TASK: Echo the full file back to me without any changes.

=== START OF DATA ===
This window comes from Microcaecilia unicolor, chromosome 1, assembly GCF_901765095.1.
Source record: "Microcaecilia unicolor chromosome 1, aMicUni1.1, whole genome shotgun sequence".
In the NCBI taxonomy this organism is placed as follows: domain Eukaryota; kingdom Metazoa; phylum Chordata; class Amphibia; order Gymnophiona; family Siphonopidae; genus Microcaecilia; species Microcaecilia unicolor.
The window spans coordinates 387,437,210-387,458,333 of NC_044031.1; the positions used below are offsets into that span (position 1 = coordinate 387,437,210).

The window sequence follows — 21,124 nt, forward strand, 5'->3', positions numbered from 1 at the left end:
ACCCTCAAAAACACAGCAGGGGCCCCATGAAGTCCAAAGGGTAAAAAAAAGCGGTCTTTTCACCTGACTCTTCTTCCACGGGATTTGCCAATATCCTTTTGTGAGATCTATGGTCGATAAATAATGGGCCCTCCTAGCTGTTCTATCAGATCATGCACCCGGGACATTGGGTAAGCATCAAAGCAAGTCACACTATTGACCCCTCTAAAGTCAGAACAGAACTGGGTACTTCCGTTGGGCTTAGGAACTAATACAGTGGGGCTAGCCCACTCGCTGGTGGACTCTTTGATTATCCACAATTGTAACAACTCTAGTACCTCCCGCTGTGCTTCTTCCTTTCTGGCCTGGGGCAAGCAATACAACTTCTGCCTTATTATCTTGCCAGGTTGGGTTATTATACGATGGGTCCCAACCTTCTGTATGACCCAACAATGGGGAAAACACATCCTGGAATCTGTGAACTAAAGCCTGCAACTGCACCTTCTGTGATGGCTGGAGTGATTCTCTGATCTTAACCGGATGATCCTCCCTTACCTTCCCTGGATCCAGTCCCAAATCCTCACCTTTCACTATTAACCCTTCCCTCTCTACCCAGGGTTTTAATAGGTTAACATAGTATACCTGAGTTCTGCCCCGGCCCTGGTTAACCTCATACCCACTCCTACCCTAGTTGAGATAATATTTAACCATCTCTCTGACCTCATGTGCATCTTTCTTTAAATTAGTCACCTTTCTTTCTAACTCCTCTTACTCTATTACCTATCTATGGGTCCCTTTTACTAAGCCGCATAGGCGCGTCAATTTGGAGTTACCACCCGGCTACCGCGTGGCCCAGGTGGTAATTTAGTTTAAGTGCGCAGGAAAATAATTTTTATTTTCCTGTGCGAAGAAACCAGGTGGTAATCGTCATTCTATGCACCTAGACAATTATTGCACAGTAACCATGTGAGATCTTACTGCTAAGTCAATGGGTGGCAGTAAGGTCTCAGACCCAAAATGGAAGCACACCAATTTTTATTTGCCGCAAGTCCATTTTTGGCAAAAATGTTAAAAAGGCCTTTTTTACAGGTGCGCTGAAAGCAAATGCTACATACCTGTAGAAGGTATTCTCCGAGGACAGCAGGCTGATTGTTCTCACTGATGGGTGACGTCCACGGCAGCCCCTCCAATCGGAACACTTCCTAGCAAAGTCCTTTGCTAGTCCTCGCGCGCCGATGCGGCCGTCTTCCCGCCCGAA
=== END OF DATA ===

This window comes from Microcaecilia unicolor, chromosome 1, assembly GCF_901765095.1.
Source record: "Microcaecilia unicolor chromosome 1, aMicUni1.1, whole genome shotgun sequence".
In the NCBI taxonomy this organism is placed as follows: domain Eukaryota; kingdom Metazoa; phylum Chordata; class Amphibia; order Gymnophiona; family Siphonopidae; genus Microcaecilia; species Microcaecilia unicolor.
The window spans coordinates 387,437,210-387,458,333 of NC_044031.1; the positions used below are offsets into that span (position 1 = coordinate 387,437,210).

The window sequence follows — 21,124 nt, forward strand, 5'->3', positions numbered from 1 at the left end:
ACCCTCAAAAACACAGCAGGGGCCCCATGAAGTCCAAAGGGTAAAAAAAAGCGGTCTTTTCACCTGACTCTTCTTCCACGGGATTTGCCAATATCCTTTTGTGAGATCTATGGTCGATAAATAATGGGCCCTCCTAGCTGTTCTATCAGATCATGCACCCGGGACATTGGGTAAGCATCAAAGCAAGTCACACTATTGACCCCTCTAAAGTCAGAACAGAACTGGGTACTTCCGTTGGGCTTAGGAACTAATACAGTGGGGCTAGCCCACTCGCTGGTGGACTCTTTGATTATCCACAATTGTAACAACTCTAGTACCTCCCGCTGTGCTTCTTCCTTTCTGGCCTGGGGCAAGCAATACAACTTCTGCCTTATTATCTTGCCAGGTTGGGTTATTATACGATGGGTCCCAACCTTCTGTATGACCCAACAATGGGGAAAACACATCCTGGAATCTGTGAACTAAAGCCTGCAACTGCACCTTCTGTGATGGCTGGAGTGATTCTCTGATCTTAACCGGATGATCCTCCCTTACCTTCCCTGGATCCAGTCCCAAATCCTCACCTTTCACTATTAACCCTTCCCTCTCTACCCAGGGTTTTAATAGGTTAACATAGTATACCTGAGTTCTGCCCCGGCCCTGGTTAACCTCATACCCACTCCTACCCTAGTTGAGATAATATTTAACCATCTCTCTGACCTCATGTGCATCTTTCTTTAAATTAGTCACCTTTCTTTCTAACTCCTCTTACTCTATTACCTATCTATGGGTCCCTTTTACTAAGCCGCATAGGCGCGTCAATTTGGAGTTACCACCCGGCTACCGCGTGGCCCAGGTGGTAATTTAGTTTAAGTGCGCAGGAAAATAATTTTTATTTTCCTGTGCGAAGAAACCAGGTGGTAATCGTCATTCTATGCACCTAGACAATTATTGCACAGTAACCATGTGAGATCTTACTGCTAAGTCAATGGGTGGCAGTAAGGTCTCAGACCCAAAATGGAAGCACACCAATTTTTATTTGCCGCAAGTCCATTTTTGGCAAAAATGTTAAAAAGGCCTTTTTTACAGGTGCGCTGAAAGCAAATGCTACATACCTGTAGAAGGTATTCTCCGAGGACAGCAGGCTGATTGTTCTCACTGATGGGTGACGTCCACGGCAGCCCCTCCAATCGGAACACTTCCTAGCAAAGTCCTTTGCTAGTCCTCGCGCGCCGATGCGGCCGTCTTCCCGCCCGAA